14) If your red blood cell count is less than normal, you may end up with the medical condition known as anemia, a disease common among young people. Often students assume they are just tired because they are busy and stressed when in fact they are anemic. Anemia primarily causes you to get tired very easily, can cause heart palpitations and increase the paleness of your skin.
15) Binge drinking as a young adult can lead to long-term memory loss. Alcohol consumption affects the hippocampus, the part of your brain responsible for learning and memory. Binge drinking limits activity in the hippocampus, which hinders our ability to retain new information. If we can’t remember information in a short-term setting, our brain cannot remember information in the long-term.
16) Human eyeballs weigh approximately 28 grams and can distinguish 500 shades of grey. Since many students are avid computer users, they are more susceptible to developing eye problems and irritation.
17) Your stomach needs to produce a new layer of mucus every 2 weeks in order to avoid digesting itself.
18) Smoking cigarettes can shorten your penis by up to a centimeter. According to Men’s Health Magazine, smoking calcifies blood vessels, which limits circulation. Circulation is key to good blood flow and erections only happen when blood gets flowing. So before you light up, make sure you know what you could be giving up.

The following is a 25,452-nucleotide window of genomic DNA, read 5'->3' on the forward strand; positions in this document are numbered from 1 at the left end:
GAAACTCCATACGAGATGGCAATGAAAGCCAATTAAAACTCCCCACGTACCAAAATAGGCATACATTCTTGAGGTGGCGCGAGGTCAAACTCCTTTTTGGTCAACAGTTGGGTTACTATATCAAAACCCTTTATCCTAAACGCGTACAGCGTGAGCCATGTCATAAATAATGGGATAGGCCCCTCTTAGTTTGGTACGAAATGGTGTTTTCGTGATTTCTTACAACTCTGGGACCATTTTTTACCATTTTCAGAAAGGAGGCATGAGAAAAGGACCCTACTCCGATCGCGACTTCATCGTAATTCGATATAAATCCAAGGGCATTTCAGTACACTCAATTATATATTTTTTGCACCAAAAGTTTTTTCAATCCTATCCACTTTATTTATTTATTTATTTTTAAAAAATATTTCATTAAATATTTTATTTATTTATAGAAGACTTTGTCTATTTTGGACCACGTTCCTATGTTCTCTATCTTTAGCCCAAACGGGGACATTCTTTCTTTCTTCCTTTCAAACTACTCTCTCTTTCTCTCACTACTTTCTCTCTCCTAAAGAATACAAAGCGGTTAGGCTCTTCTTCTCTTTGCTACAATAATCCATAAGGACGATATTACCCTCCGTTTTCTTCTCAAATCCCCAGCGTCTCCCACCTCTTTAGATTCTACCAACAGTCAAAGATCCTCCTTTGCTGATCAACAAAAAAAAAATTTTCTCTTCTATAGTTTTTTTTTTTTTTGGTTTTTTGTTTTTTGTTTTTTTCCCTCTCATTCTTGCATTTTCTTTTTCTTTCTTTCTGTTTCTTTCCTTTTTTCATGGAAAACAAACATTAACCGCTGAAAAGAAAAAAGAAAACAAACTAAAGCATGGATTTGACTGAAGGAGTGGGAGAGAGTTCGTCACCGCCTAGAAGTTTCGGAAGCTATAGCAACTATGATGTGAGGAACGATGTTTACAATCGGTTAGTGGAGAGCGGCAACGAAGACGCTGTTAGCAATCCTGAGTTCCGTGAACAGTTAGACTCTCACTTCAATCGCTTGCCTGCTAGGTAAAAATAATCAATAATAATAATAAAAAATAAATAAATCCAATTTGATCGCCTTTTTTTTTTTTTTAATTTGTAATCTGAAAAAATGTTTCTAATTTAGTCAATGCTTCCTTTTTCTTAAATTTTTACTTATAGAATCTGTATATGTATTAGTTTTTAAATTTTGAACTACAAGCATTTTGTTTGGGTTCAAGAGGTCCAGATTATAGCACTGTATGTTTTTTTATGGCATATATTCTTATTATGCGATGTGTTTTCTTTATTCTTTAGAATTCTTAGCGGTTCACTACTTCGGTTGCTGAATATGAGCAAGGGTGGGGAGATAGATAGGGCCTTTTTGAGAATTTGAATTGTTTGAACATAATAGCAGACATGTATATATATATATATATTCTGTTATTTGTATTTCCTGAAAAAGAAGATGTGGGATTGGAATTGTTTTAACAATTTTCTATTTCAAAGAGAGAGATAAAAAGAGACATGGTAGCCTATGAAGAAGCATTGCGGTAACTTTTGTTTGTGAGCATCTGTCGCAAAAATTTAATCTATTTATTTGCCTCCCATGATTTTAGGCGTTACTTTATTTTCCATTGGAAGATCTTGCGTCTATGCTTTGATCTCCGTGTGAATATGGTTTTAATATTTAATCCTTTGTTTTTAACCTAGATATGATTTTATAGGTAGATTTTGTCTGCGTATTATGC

19) Smoking just two to three joints a week can cause erectile challenges in young men.
20) Your feet contain 25 per cent of the bones in your body. Each foot contains 26 bones.
21) Our brains are most active at night. Staying up late cramming for midterms may not be a bad thing.
22) The right side of the brain is responsible for male arousal. The part dedicated to sex is two and a half times bigger than in women.
23) Yes, we’re busybodies who rely on our Blackberries to keep us in check. But people who use cellphones frequently are 2.5 times more likely to develop cancer in areas of the brain adjacent to the ear they use to talk on. Limiting our usage can save us money and promote good health.
24) We all know not getting enough sleep is bad for our health, but what many do not know, is that young people who do not get enough sleep regularly can become less sensitive to insulin. This means that your body is more at risk for diabetes and high blood pressure.
25) About one out of every eight Canadian men is expected to develop prostate cancer at some point in his life, making it the most common cancer seen in Canadian men. Testicular cancer, though not as common, tends to be a disease seen mostly in young men. An undesceneded testis has a much greater risk of developing cancer.
26) Chronic masturbating can overproduce sex hormones and neurotransmitters, which causes negative effects ranging from fatigue, pelvic and testicular pain and even vision change. There’s also the added fact that it can make it challenging to orgasm with a partner because you put your body is on sexual auto-pilot. At an age where sex is often on the mind, you might want to be careful how often you act on your urge. Not saying masturbating is bad, just that even too much of a good thing can be bad.
Photos: Chelsea Pottage